| NEW YORK/TOKYO
NEW YORK/TOKYO Dec 20 Japan's companies spent a
record amount in 2012 to acquire assets outside of their
economically moribund country, up 24 percent from the previous
year, as a strong yen turned foreign companies with a strong
growth potential into bargains.
Investment bankers say 2012, which saw the largest foreign
purchase on record by a Japanese company, may have marked a
fundamental shift in corporate Japan's attitude to foreign
mergers and acquisitions that could spell even more deals ahead.
"There's been a marked change in approach by the large
Japanese (corporation), who now realize the need to diversify,"
said Gregg Lemkau, head of M&A for Europe and Asia at Goldman
Sachs. "They seem to have woken up in a way that has made them
much more competitive in cross-border M&A situations."
Softbank Corp's audacious $20.1 billion takeover of
70 percent of U.S.-based Sprint Nextel Corp, which has yet
to be finalized, was the largest ever acquisition by a Japanese
company of a foreign target.
All in all, Japanese companies spent nearly $84 billion in
outbound M&A in 2012 in over 655 deals, up from $68 billion in
2011, according to Thomson Reuters data.
Other major deals included Dentsu's $5 billion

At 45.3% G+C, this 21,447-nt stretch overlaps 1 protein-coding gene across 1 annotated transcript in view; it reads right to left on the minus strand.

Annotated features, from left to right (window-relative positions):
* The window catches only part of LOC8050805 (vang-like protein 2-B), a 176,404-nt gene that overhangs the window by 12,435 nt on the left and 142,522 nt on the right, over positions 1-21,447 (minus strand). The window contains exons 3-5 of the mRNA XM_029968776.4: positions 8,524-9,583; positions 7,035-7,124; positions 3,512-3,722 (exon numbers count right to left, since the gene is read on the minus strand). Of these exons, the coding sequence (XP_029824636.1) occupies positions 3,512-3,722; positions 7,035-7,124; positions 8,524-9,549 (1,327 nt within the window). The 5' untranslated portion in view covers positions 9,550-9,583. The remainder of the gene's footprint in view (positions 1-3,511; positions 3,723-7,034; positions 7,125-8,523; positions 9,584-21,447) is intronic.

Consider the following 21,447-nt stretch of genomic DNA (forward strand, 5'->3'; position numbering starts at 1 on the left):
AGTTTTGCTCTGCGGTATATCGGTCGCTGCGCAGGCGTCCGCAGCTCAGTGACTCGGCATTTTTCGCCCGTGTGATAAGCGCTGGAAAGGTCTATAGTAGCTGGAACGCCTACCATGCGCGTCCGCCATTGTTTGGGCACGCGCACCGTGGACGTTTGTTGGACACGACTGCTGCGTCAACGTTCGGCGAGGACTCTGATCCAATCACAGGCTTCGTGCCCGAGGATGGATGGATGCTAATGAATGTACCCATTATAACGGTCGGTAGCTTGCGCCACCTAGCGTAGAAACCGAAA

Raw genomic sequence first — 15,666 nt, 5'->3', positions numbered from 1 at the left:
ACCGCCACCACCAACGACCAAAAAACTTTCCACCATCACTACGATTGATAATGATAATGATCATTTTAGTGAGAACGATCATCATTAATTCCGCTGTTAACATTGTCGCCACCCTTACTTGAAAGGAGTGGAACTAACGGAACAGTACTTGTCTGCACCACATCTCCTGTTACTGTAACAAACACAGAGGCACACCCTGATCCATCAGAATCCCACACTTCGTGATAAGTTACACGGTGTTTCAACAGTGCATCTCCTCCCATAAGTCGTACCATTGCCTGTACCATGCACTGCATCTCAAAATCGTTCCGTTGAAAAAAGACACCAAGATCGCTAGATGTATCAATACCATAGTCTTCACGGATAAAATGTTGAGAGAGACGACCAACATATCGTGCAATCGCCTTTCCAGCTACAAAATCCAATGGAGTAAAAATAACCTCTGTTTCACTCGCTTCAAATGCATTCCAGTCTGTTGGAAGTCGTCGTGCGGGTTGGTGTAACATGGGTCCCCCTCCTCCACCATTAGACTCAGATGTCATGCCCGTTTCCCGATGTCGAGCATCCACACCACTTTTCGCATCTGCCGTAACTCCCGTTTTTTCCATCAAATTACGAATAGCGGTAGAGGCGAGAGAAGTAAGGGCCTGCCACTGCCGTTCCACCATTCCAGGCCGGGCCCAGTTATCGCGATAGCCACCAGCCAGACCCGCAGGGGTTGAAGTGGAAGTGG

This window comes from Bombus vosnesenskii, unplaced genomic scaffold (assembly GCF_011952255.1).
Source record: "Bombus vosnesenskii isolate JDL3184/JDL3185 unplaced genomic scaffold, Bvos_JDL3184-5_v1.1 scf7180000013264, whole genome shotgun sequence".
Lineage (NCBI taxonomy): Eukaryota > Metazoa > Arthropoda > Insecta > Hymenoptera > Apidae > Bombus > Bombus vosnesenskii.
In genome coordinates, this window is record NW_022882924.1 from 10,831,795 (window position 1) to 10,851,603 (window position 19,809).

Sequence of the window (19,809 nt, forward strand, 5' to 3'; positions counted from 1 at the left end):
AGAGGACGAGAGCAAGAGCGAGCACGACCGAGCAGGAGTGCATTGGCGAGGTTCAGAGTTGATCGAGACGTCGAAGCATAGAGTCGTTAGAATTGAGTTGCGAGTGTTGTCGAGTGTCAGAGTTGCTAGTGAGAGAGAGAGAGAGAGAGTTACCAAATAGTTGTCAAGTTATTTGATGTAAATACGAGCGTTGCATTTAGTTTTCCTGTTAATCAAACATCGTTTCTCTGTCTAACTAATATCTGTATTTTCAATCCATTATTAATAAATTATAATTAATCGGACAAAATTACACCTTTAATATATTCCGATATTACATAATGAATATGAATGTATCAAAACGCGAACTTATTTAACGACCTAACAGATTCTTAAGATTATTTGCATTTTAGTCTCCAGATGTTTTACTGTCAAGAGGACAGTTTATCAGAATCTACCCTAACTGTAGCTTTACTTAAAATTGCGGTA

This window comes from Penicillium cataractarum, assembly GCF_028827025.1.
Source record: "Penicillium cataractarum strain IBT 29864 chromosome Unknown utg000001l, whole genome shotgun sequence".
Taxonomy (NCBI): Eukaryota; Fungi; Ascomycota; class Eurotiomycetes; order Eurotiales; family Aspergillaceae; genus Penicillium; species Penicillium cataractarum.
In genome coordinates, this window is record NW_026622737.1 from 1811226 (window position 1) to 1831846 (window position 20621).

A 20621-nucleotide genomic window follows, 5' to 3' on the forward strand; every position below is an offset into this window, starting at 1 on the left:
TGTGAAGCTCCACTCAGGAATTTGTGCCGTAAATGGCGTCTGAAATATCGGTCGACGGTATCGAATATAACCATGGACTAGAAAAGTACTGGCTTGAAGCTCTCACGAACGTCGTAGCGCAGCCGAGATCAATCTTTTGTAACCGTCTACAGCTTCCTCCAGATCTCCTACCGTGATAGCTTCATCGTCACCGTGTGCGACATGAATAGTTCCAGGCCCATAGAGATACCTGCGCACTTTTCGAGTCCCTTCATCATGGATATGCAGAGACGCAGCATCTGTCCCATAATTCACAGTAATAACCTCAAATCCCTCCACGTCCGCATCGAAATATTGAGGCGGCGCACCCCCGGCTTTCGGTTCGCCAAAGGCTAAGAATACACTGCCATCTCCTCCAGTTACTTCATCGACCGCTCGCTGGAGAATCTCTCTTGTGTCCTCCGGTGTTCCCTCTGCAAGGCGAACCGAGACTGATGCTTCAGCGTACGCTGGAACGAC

acquisition of UK-based media firm Aegis Group PLC and Marubeni
Corp's $3.6 billion purchase of U.S. grain company
Gavilon Group LLC.
"The two big themes are going to be more big strategic
deals, and more cross-border flow," said Christopher Lawrence,
New York based deputy chairman of Global Investment Banking at
Japan's gross domestic product during the third quarter
contracted 0.9 percent and the economy minister, Tatsushi
Shikano, said the country has fallen into a recession. Japan's
population is also shrinking and aging, with two out of every
five people 65 or older.
Combined with the impact of a currency that has appreciated
rapidly since 2007 and cash-rich corporate balance sheets that
have lightened their debt load since the 1990s, many Japanese
companies are now looking abroad for growth.
Although the yen has taken a hit since last week's election,
bankers don't expect this to impact deal flow significantly.
"I expect Japanese companies to continue seeking overseas
assets despite the recent yen weakness," said Kensaku Bessho,
managing director and head of the M&A advisory group at
Mitsubishi UFJ Morgan Stanley Securities Co Ltd. "They know they
need to maximize growth opportunities outside Japan because of
fundamental problems in their home country, namely the shrinking
population and anemic economic growth."
Nearly 75 percent of the cross-border acquisitions by
Japanese companies this year have been made in the United
"Japanese buyers view the U.S. as a large, stable market at
a time when Japan's economy is slowing and the outlook for
Europe remains uncertain," said Jonathan Rouner, head of
international M&A at Nomura Securities.
Prior to the Sprint deal, the largest deal of this kind was
Japan Tobacco's $15 billion acquisition of UK-based
Gallagher Group in 2007, followed by Takeda Pharmaceutical's
purchase of Switzerland's Nycomed SCA for $13.6 billion